2
$\begingroup$

Given a graph $G=(V,E)$, a center is a vertex $v\in V$ with minimal eccentricity (i.e., $v\in\text{argmin}_v\max_u d(u,v)$).

Finding the center of the graph can easily be done using all-pairs-shortest-paths, but I'm looking to approximate it with something that runs in linear time.

Namely, consider running BFS from an arbitrary node and getting a spanning tree $T$. Then, we can compute the center of the tree in linear time.

I'm wondering how good this node would be as an approximation for the graph's true center. That is:

What is the maximal possible ratio between the eccentricity of the $T$'s center and that of $G$'s center?


Some initial thoughts about this:

  • The ratio is trivially at most $2$ because $G$ is undirected.

  • The ratio could be at least $3/2-\epsilon$. The reason is that the above can be implemented in $O(n)$ rounds distributedly in the CONGEST model, and there's a known lower bound for computing the radius with $\widetilde \Omega(n)$ rounds.

$\endgroup$
1
  • 1
    $\begingroup$ Take the graph $G=(V,E)$ with $V=\{1,2,3,4,5\}$ and $E=\{(1,2),(2,3),(3,4),(4,5), (1,4),(2,4)\}$. There is an execution of BFS starting at $3$ which yields the path going from $1$ to $5$ as a spanning tree. Its center is $3$ which has eccentricity $2$. The center of $G$ is $4$ and has eccentricity $1$. $\endgroup$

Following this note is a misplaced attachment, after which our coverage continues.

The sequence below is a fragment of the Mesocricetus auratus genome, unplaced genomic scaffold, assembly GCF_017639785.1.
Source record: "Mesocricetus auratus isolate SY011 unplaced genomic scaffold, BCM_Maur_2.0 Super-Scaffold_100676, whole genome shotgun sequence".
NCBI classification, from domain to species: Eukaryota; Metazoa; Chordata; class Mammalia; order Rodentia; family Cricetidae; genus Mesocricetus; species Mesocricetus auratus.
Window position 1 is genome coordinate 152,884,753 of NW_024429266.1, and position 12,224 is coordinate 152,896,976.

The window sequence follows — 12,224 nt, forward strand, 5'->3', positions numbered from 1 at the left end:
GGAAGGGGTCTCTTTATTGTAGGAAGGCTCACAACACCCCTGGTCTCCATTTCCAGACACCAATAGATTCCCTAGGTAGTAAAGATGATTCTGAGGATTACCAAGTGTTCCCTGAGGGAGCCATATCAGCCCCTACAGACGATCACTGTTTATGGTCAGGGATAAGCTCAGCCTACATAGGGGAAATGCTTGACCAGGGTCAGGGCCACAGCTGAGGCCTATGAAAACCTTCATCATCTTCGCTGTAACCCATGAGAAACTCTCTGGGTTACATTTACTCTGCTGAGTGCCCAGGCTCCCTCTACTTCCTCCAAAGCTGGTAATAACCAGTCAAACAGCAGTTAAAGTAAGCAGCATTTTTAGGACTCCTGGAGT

– Tassle
    Apr 6 at 13:14

1 Answer 1

2
$\begingroup$

In the worst case, this algorithm gives a 2-approximation (the trivial upper bound).

Take a cycle on some $n=4m$ vertices, vertex set $v_0,\ldots,v_{n-1}$, with one chord between $v_0$ and $v_{2m}$. This graph has radius $m$ with centers $v_0$ and $v_{2m}$. However, from vertex $v_m$ (or $v_{3m})$, the longest shortest path has length $2m$. Moreover, if you start a BFS from either of these two vertices, that vertex (or its neighbor) will be the center of the resulting tree.

$\endgroup$

Your Answer

By clicking “Post Your Answer”, you agree to our terms of service, privacy policy and cookie policy

Not the answer you're looking for? Browse other questions tagged or ask your own question.